A friend left me an email late last night saying that I may have mistaken something else for the broccoli rabe in this post. Even as I clicked on the link within the mail and read the Wikipedia page on broccoli rabe (which I had read once before I actually set out to hunt for my first ever bundle of broccoli rabe or rapini), I was still pretty convinced (but very panicky) that I had got the right broccoli rabe. So I went through a quick mental checklist. The broccoli rabe has...
- a different appearance from the regular broccoli CHECK
- baby florets and long stalks CHECK & CHECK
- a similarity in shape to the Chinese kailan CHECK
- ruffled, spiked leaves surrounding the florets Hmm, I don't remember seeing much of these in that bundle of greens that I bought...
- a delicate bitterness Erm... definitely not. Those of mine were actually sweet! Oopsssss
And here's a link to a page that compares all three - broccoli, broccolini and broccoli rabe; and another one here that does a real great job at clearing the air.
Here I am with a confession to make - I have got it all so wrong! It really should have been broccoli rabe in place of the broccolini used in this recipe. Pardon me, my huge mistake!
And here's to you, Huey Fang! Thank you for pointing it out to me!
I recently added this book to my cookbook collection - the MasterChef Cookbook. Browsing the new and barely 2-month-old bookstore here in the neighborhood (which by the way, where have all the bookstores gone?), it didn't take me long to decide that I wanted this. Love at first sight? Pretty much yea! It features the recipes to the many winning dishes by the final 14 contestants and judges - Gordon Ramsay, Joe Bastianich and Graham Elliot.
And what really caught my attention with just a very brief flip-through was how they each comes with neat instructions and real attractive photos - that even as an amateur, these are the scrumptious dishes that you can always try creating at home rather easily.
Even before I actually paid for the book and officially made it mine, I had already started bookmarking the pages mentally - "Woo, the Egg in Purgatory!", "Egg en Cocotte with Mushrooms and Brioche Toast!" (and there I gestured for my hubby to come over with a "psst" and we started salivating over the food photography together), pasta! (and you'll be surprised how even the simplest kind like the Linguini Aglio e Olio looks so much greater and made to sound totally doable in the book) and a whole range of seafood! The book is that good! Well at least it is at first glance...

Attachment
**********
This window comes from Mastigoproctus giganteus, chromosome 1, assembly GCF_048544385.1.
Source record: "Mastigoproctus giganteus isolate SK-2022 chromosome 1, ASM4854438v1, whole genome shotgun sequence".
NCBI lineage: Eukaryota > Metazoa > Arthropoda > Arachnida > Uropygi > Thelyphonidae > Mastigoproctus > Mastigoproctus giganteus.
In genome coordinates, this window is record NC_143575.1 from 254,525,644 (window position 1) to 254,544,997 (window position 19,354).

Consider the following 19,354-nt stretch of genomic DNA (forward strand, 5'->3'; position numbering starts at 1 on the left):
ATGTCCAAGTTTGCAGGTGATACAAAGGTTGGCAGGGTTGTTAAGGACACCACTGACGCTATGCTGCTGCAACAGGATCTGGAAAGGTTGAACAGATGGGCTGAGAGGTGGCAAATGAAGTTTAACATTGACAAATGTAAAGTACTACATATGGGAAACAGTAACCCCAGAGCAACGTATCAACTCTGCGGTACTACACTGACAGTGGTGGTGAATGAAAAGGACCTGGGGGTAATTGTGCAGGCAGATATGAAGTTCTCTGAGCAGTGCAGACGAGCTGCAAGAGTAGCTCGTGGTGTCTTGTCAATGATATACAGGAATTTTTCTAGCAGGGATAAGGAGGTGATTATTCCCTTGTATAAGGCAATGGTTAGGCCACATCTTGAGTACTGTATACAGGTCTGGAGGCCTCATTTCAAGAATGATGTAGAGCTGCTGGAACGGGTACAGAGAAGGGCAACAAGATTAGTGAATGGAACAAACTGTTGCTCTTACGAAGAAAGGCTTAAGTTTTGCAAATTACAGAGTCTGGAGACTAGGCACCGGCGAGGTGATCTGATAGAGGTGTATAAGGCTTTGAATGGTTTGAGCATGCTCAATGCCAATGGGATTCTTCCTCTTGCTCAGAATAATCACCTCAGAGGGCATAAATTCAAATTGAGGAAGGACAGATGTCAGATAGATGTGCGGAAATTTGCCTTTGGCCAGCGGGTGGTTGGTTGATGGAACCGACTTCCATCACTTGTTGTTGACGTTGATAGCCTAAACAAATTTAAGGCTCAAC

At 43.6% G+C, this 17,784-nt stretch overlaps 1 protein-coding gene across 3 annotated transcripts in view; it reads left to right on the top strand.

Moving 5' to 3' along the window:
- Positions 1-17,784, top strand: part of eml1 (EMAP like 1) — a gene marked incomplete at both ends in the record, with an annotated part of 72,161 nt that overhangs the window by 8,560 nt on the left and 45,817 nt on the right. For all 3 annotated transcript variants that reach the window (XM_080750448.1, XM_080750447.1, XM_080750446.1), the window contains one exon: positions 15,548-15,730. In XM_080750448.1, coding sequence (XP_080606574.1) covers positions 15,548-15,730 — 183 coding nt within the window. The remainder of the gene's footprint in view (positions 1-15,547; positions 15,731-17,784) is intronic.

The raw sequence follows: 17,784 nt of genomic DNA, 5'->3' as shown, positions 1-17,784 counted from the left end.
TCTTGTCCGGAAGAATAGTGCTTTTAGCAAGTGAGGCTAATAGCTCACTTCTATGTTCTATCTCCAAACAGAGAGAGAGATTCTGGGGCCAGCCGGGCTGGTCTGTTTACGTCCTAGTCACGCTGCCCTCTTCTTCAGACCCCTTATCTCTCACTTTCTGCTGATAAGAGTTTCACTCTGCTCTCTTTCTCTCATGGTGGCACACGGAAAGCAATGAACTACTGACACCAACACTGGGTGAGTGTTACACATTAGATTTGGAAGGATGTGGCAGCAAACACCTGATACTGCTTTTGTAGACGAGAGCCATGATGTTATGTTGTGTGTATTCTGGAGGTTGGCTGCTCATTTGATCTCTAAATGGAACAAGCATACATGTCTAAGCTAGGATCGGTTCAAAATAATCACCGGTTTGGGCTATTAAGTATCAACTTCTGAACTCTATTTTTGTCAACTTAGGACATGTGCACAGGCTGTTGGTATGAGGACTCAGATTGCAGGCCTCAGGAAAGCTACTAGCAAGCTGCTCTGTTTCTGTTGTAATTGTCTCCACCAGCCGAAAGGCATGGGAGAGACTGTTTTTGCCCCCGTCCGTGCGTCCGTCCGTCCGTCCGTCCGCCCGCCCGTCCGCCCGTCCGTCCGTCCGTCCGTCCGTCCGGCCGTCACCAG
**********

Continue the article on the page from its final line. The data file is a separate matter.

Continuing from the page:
This Orecchiette with Broccoli Rabe and Italian Sausage marked the first recipe that I tried out of the book. I have never had anything close to this before, so what made me choose this over everything else in the book must have been its simplicity and how it looks so attractive despite having just three real simple ingredients - the pasta, broccoli rabe and the Italian sausage.
A recipe courtesy of Joe Bastianich, I would say that it is indeed a simple dish at its best! Quoting his actual words from the book -
"An outstanding dish shouldn't be overly complex. Often the best ones are made with only a handful of ingredients. For example, this pasta recipe contains little more than broccoli rabe and sausage. The delicious simplicity of authentic Italian food is what we are looking for. When you think you have enough ingredients, take two out!".
And simple and outstanding this dish sure is!
Orecchiette with Broccoli Rabe and Italian Sausage
Adapted from the recipe by Joe Bastianich
Source: MasterChef Cookbook by JoAnn Cianciulli
1/2lb dry orecchiette (little ear-shaped pasta)
1/2lb broccoli rabe, stems trimmed
3 sweet Italian pork or chicken sausages
3 cloves garlic, finely minced
1/3 tsp crushed red pepper flakes
1/8 cup extra-virgin olive oil
grated Parmesan cheese
salt and freshly ground black pepper to taste
1. Cut the sausages on the bias into 1/2" slices. Set aside.
2. Bring a large pot of salted water to boil (you will need at least 1 quart of salted water for every 1/4lb of dry pasta). Fill a large bowl of iced cold water and set aside. Add the broccoli rave to the pot and cook for 4 minutes, or until the spears turn slightly tender but looking bright green still. Be sure not to overcook them.
3. Reserving the pot of salted water, transfer the rabe to the bowl of cold water and let chill. Once cooled down enough to be handled with hands, remove from the water bath and cut into 1" sections. Set aside.
4. Return the pot of salted water to boil. Add the orecchiette and stir to prevent them from sticking to one another. Cook for 5 to 8 minutes, or until al dente. Drain, reserving about 1/4 cup of the pasta cooking water.
5. Coat a large skillet with the extra-virgin olive oil and place over medium-high heat. When the oil has been well heated, arrange the sausage pieces in a single layer. Leave undisturbed for about 2 to 3 minutes until they are nicely browned on the bottom.
6. Flip them over to pan fry the other side, again for another 2 to 3 minutes until thoroughly cooked.
7. Transfer the sausage to a bowl and set aside.
8. Add the garlic and red pepper flakes to the skillet. Stir for about 30 seconds, or until the garlic is fragrant. Add the reserved broccoli rabe, season with salt and pepper, and stir for about a minute.
9. Add the sausage back to the pan, along with the orecchiette. Toss to mix the contents well, adding reserved cooking liquid if the pasta seems too dry.
10. Sprinkle with cheese and serve hot.